According to ASIC’s newly released plan, the financial regulator said it will be focusing on ‘digitally enabled misconducts’ as part of its four-year strategic plan that stretches to 2026. It added that emerging technologies and products have the power to change the financial ecosystem.
Joe Longo, chair of ASIC said the regulator will be focusing in particular on scams and crypto assets. He added that there could be several factors that could be having a transformational impact. These include climate risk, Australia’s aging population, emerging data and digital technologies, and significant volatility in the crypto-assets market.
ASIC said the actions could protect investors from possible harms posed by crypto-assets and include supporting the development of an effective regulatory framework, implementing and monitoring the regulatory model for exchange-related products, and raising public awareness of the risks inherent in crypto-assets and DeFi, among other actions.
Longo warned against investing in crypto, describing it as a risky and highly volatile activity. He advised consumers to careful before doing it. As he points out, ASIC is not against innovation, and will do what it can to look for lawful ways of using the underlying technology, the distributed ledger, and blockchain technology, but that’s not to be conflated with investing in crypto assets.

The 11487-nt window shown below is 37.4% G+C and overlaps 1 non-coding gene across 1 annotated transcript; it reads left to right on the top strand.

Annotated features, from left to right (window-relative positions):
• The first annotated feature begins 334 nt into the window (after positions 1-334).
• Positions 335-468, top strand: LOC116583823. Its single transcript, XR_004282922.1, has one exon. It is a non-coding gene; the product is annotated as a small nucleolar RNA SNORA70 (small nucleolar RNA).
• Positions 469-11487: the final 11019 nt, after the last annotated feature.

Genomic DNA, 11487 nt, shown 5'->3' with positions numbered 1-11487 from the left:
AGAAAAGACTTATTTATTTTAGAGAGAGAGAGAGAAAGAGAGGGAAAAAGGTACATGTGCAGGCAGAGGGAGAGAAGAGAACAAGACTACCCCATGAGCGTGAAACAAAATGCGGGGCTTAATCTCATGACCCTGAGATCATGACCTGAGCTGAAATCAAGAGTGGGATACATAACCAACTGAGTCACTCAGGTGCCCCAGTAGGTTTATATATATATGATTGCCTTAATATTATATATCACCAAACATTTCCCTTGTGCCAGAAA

ASIC’s announcement came shortly after Australia’s new ruling government announced plans to move forward with regulation of the crypto sector by conducting a ‘token mapping’ exercise by the end of 2022.
Setting up regulations step by step
Concomitant with the new ruling, the country’s Treasurer, Jim Chalmers, said that his government will try to improve the way Australia’s system manages crypto assets and provide greater protections for consumers. The token mapping exercise was one of the 12 recommendations in a senate inquiry report in 2021 on. The report was warmly welcomed by the industry which has been anxiously waiting to see if the ALP government would embrace it.
Cryptocurrencies and digital exchanges are only loosely regulated at the moment, with exchange operators only required to abide by Australian Transaction Reports and Analysis Centre’s (AUSTRAC) Anti-Money Laundering laws and the general provisions of the Corporations Act.
The industry has been calling for government legislation to reduce the risk for investors and transform cryptocurrencies into an established and safer asset class. There are thousands of crypto assets or currencies and Longo acknowledges regulation is on the way but the regulators will have to design a framework that suits them, that works within the existing legal and regulatory arrangements.